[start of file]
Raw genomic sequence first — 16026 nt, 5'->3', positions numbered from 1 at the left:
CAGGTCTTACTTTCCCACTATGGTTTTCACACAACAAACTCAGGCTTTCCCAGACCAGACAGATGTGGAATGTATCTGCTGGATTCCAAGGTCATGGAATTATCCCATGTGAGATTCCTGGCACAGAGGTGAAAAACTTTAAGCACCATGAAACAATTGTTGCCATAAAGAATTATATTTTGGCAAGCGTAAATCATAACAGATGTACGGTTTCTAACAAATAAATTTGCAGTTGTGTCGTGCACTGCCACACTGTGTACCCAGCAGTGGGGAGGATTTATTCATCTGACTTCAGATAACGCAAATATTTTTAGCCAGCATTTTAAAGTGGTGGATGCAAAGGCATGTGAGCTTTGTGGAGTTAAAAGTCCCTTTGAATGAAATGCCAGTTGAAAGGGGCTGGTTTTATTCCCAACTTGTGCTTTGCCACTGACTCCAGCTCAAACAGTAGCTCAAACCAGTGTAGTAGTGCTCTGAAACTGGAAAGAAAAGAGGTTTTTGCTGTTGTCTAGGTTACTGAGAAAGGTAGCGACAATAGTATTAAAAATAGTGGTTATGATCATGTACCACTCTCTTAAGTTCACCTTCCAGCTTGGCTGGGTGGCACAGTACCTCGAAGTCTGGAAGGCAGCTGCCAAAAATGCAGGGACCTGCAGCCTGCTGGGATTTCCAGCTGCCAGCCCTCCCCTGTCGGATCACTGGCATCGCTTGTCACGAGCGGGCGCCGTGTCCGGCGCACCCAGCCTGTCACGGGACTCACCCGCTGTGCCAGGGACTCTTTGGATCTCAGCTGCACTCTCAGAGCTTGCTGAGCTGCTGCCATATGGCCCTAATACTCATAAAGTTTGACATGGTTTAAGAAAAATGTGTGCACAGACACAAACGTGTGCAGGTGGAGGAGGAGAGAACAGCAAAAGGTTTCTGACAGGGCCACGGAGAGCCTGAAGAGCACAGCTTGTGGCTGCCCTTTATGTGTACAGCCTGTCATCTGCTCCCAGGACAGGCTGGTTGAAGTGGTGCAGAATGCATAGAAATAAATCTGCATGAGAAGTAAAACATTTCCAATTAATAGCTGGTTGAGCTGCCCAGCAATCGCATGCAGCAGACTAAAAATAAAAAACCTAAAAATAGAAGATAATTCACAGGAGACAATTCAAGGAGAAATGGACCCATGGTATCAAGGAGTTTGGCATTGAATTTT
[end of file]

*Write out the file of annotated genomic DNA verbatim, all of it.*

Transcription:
Raw genomic sequence first — 16026 nt, 5'->3', positions numbered from 1 at the left:
CAGGTCTTACTTTCCCACTATGGTTTTCACACAACAAACTCAGGCTTTCCCAGACCAGACAGATGTGGAATGTATCTGCTGGATTCCAAGGTCATGGAATTATCCCATGTGAGATTCCTGGCACAGAGGTGAAAAACTTTAAGCACCATGAAACAATTGTTGCCATAAAGAATTATATTTTGGCAAGCGTAAATCATAACAGATGTACGGTTTCTAACAAATAAATTTGCAGTTGTGTCGTGCACTGCCACACTGTGTACCCAGCAGTGGGGAGGATTTATTCATCTGACTTCAGATAACGCAAATATTTTTAGCCAGCATTTTAAAGTGGTGGATGCAAAGGCATGTGAGCTTTGTGGAGTTAAAAGTCCCTTTGAATGAAATGCCAGTTGAAAGGGGCTGGTTTTATTCCCAACTTGTGCTTTGCCACTGACTCCAGCTCAAACAGTAGCTCAAACCAGTGTAGTAGTGCTCTGAAACTGGAAAGAAAAGAGGTTTTTGCTGTTGTCTAGGTTACTGAGAAAGGTAGCGACAATAGTATTAAAAATAGTGGTTATGATCATGTACCACTCTCTTAAGTTCACCTTCCAGCTTGGCTGGGTGGCACAGTACCTCGAAGTCTGGAAGGCAGCTGCCAAAAATGCAGGGACCTGCAGCCTGCTGGGATTTCCAGCTGCCAGCCCTCCCCTGTCGGATCACTGGCATCGCTTGTCACGAGCGGGCGCCGTGTCCGGCGCACCCAGCCTGTCACGGGACTCACCCGCTGTGCCAGGGACTCTTTGGATCTCAGCTGCACTCTCAGAGCTTGCTGAGCTGCTGCCATATGGCCCTAATACTCATAAAGTTTGACATGGTTTAAGAAAAATGTGTGCACAGACACAAACGTGTGCAGGTGGAGGAGGAGAGAACAGCAAAAGGTTTCTGACAGGGCCACGGAGAGCCTGAAGAGCACAGCTTGTGGCTGCCCTTTATGTGTACAGCCTGTCATCTGCTCCCAGGACAGGCTGGTTGAAGTGGTGCAGAATGCATAGAAATAAATCTGCATGAGAAGTAAAACATTTCCAATTAATAGCTGGTTGAGCTGCCCAGCAATCGCATGCAGCAGACTAAAAATAAAAAACCTAAAAATAGAAGATAATTCACAGGAGACAATTCAAGGAGAAATGGACCCATGGTATCAAGGAGTTTGGCATTGAATTTT